competitors for the laurel.  John Donne is perhaps the only contemporary who
can boast to have surpassed W.S.'s achievement in an elegaic poem of more than
two hundred lines.  The verse of W.S. seems almost effortless beside the
funereal labors of such noted poets as George Chapman, John Davies, or Thomas
Heywood, and beyond comparison with the doggerel of such hacks as George Wither
and Joshua Sylvester.  With the possible exception of Shakespeare and one or
two others, W.S.'s Elegy would add to the reputation of any Jacobean poet able
to claim it as his own."  I'm not saying this proves anything, but the literary
context in which the Elegy was written is at least a relevant factor to be
considered in any discussion of its authorship.

* Bill Godshalk wonders why, if Shakespeare was the author, his full name
didn't appear on the title page as a selling point.  But as Don Foster points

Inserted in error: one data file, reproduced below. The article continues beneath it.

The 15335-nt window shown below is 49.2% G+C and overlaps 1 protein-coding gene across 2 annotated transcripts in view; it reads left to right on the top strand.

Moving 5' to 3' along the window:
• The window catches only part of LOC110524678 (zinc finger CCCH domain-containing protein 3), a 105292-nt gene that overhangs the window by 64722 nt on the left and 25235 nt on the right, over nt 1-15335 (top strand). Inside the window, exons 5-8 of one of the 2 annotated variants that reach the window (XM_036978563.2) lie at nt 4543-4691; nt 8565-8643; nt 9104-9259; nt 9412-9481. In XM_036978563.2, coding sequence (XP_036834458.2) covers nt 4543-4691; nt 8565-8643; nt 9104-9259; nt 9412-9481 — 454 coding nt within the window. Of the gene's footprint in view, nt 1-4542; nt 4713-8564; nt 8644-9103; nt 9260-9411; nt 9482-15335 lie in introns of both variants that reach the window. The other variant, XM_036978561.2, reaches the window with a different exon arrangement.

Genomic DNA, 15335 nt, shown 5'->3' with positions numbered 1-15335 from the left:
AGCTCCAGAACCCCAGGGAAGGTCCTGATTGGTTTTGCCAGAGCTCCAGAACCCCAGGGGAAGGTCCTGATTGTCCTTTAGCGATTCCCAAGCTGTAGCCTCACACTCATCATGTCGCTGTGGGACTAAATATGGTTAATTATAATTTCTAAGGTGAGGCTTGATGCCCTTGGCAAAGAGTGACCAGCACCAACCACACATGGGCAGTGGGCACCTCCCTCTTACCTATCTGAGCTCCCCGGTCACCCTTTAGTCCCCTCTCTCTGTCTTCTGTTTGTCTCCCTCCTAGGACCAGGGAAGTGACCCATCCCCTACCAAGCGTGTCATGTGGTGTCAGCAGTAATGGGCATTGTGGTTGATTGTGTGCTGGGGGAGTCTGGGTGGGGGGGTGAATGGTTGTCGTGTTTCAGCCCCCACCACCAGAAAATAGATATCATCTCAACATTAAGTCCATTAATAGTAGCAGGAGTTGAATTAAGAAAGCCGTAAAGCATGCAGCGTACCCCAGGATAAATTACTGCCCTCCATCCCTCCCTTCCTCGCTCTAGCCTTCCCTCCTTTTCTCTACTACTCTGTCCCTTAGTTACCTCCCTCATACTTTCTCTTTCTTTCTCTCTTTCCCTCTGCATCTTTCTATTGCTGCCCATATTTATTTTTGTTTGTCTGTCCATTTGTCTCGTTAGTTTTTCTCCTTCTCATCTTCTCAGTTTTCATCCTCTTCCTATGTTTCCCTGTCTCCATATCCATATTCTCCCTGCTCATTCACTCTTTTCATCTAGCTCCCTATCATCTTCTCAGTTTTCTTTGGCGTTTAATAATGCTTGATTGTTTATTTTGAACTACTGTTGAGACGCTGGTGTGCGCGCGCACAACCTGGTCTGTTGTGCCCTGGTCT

out, the quarto of the Elegy has all the hallmarks of being privately printed,
financed probably by the author and not intended for public sale. The subject
was an untitled provincial gentleman of no apparent interest to London
bookbuyers (other published elegies were virtually without exception written
for knights or earls who were famous and/or whose families were likely
patrons); the name of the publisher (Thorpe) does not appear on the title page
or elsewhere; neither is there the address of a bookseller, as in virtually all
books offered for public sale.

* The news stories have tended to emphasize the computer aspect, and have
sometimes given the impression that a "computer study" is the basis of Foster's
claim for Shakespeare's authorship of the Elegy.  This spin is not too